Sure, this blog is about my love and interest in comics and pop culture from the 60s and 70s, but I do read some current comic books! I follow mostly the small handful of working artists I'm interested in, like Bruce Timm, Kevin Maguire, and Jerry Ordway, but I also get books that simply have strong storylines, like CAPTAIN AMERICA (consistently good for the last decade). The problem is that my time is limited, and books, magazines, and older comics always get my attention before the few newer comics I have on the rack! However, on a recent week-long vacation, I eagerly grabbed big chunks of my long-waiting, pre-ordered new comics, some going back a year (I told you I was behind on my reading), and gave them all a thorough read.
Here's what I experienced:
I started with the new run of CAPTAIN AMERICA, by Rick Remender and John Romita, Jr.
Not a bad storyline, one that finds Cap out of his usual urban comfort zone, fighting for his life (and for the lives of others) in a strange and hazardous land. However, over the next twelve issues, I was treated to page after page (click images to enlarge) of this:
Now, I don't shy away from violence in entertainment. Loved (for example) the KICK-ASS comic (also by Romita Jr.) and the films. But over a year's worth of issues of this?! I also know that today's comics tales are told in a longer, "decompressed" form, as comic firms try to mimic modern action films and video games (and also financially soak their loyal readers), but this entire storyline woulda been told in one large annual back in the 70s. JUST TELL THE FREAKING STORY ALREADY! Altho I've always liked the junior Romita's art (but certainly prefer his dad), I gave up on this series, sorry to have wasted my money.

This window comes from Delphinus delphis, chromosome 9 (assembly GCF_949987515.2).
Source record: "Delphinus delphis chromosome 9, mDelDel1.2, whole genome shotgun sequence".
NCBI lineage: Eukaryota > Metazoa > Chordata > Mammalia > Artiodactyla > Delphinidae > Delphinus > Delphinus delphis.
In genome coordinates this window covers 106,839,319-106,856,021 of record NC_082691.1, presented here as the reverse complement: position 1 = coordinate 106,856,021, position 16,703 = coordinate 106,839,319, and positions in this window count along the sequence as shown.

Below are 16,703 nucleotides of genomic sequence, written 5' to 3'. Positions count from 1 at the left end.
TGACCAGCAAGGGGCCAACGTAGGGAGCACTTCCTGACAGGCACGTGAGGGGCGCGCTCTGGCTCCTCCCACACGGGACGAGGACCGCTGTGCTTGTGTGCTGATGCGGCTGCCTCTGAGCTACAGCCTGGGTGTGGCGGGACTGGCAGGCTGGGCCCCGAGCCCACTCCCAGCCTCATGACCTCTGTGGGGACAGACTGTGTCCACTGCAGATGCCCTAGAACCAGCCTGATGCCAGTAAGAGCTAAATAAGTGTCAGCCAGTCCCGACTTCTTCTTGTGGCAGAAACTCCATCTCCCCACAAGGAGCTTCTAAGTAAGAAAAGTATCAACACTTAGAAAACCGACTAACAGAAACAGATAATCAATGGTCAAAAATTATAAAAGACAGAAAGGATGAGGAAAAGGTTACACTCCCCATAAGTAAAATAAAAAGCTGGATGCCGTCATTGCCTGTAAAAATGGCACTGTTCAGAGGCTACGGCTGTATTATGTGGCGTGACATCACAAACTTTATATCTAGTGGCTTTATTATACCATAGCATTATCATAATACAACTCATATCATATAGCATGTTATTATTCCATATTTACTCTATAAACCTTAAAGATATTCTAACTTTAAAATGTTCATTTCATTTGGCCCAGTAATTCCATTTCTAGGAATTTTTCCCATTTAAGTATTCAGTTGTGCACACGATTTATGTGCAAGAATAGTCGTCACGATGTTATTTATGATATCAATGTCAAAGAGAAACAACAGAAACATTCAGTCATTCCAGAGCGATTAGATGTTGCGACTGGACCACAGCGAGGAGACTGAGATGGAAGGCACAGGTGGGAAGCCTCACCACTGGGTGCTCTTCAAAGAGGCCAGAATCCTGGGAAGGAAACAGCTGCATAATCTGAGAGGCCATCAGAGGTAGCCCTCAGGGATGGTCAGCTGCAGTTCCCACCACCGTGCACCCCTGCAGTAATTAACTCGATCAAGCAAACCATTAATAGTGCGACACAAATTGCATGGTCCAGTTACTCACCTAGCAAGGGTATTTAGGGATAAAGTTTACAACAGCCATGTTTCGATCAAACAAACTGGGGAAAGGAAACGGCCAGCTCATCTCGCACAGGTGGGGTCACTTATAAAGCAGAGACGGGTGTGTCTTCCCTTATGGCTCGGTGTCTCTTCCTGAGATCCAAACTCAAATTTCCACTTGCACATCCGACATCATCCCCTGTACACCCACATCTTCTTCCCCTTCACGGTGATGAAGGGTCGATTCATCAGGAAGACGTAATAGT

So, what was next in the batch of minty new funny books? This gem:
I've been a fan of Jae Lee's style for a few years, and gave this a shot. Confusing and murky art and storytelling awaited me inside, as well as endless pages of fight and confrontation (above, right). I didn't even make it to the middle of that first issue.
Surely, the next group of colorful silly books would be better, right?
Think again. I picked up this new masterpiece, since two old faves, Klaus Janson and Bill Sienkiewicz were involved:
Not bad, then I got to pages two and three:
That's right, frantic one. Daredevil gets his own billy club weapon rammed savagely and graphically thru his head, ear-to-ear, all depicted in tenderly-rendered close-up detail! Who is this for?! I gave up (sensing a trend here?) on this and went no further with this series.
But wait! I still had another DAREDEVIL min-series in the batch! One drawn by the impeccable Lee Weeks! Here it is:
A great storyline, involving an injured (when is he not these days?) DD rushing thru a snow-blanketed NYC, in an attempt to speed a transplant donor heart to a hospital and a needy recipient! Great, right? It was, until these two pages in issue one:
You read right. DD refuses to help the desperate man, feeling that "it'll probably work out OK for him..." This is a hero?! How many times have we seen DD take down big groups of thugs in seconds?
I gave up, went to the nearest Books-a-Million, grabbed the newest issues of FILMFAX, MOTHER JONES, and SKEPTIC magazines, along with David Cross' new book, and was set for the rest of the (very enjoyable) vacation.
See ya at the back issue bins, folks! That's where all of my comics money will now be go going, as I think I've finally learned my lesson!